Although brass hearth ornaments were made in the 18th and 19th centuries in England, many do not exhibit the quality of workmanship and artistic merit of this pair of St. Bernards. The dogs are so well modeled that their breed is easily identified. Of course, the brandy barrels beneath their huge heads are unmistakable clues. That they are both standing on plinths with a flower head motif frieze gives these pieces an added decorative element. All these attributes attest to the great attention to detail in this pair.
These dogs are mid-Victorian examples of superb metal work of the foundries. During Victorian times much of the metal work was hand-finished in the foundries, as was this pair.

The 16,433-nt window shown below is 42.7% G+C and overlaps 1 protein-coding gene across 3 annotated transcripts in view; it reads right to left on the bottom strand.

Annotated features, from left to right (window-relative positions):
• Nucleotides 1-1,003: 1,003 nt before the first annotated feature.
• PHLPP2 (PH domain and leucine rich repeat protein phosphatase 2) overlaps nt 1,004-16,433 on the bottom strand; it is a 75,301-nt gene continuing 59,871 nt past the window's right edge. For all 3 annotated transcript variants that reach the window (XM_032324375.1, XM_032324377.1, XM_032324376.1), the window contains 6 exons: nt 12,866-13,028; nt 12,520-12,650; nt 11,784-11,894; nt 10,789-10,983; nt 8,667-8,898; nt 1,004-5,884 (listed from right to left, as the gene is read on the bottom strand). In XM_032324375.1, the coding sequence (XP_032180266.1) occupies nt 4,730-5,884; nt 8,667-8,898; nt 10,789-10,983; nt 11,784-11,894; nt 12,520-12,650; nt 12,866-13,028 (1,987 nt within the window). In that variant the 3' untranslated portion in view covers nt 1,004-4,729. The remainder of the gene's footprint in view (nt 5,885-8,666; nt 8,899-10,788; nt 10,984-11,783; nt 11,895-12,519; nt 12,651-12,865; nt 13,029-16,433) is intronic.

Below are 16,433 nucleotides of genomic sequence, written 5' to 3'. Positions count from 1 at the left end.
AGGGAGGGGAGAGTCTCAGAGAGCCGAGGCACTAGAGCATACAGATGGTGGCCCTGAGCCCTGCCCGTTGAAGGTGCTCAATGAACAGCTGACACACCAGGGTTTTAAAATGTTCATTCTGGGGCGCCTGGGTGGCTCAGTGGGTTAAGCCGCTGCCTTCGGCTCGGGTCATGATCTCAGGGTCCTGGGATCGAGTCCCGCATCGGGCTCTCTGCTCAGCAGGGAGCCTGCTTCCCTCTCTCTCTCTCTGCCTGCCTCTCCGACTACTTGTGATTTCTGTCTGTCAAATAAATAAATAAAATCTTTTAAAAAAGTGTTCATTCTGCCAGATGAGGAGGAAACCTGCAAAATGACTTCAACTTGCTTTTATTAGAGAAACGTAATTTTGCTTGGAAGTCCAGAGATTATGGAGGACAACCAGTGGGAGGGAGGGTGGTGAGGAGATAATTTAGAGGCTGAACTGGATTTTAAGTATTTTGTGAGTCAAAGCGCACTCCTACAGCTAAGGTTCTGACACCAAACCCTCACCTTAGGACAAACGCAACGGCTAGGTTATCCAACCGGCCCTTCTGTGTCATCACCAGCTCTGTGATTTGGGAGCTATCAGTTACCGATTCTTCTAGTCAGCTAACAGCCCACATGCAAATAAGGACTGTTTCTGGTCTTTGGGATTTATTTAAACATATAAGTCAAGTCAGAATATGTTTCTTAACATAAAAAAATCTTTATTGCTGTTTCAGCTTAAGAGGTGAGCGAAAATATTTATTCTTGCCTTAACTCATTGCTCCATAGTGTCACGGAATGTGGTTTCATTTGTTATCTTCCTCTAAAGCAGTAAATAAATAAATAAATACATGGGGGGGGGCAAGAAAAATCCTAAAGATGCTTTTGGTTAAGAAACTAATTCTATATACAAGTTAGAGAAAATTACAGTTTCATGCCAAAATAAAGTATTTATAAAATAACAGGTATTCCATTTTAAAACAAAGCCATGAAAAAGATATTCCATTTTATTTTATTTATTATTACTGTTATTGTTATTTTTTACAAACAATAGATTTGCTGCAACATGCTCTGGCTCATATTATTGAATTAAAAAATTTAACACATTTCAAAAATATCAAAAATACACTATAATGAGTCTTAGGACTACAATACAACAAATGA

The brass has acquired a very attractive soft gold color and patina. The mellowing of the brass could only occur from a century-and-a-half of polishing. The photographs do not do justice to these pieces.
Their condition is excellent for their age and type. There is some degree of both darkening in spots where the indentations in the metal work are, and some very light surface scratching. However, these imperfections lend these pieces character and add to their overall decorative presence and charm.
Each measures 7 inches high and 9-1/2 inches wide, and the depth at their bases measures 1-3/4 inches. Each weighs about 3-1/4 pounds.
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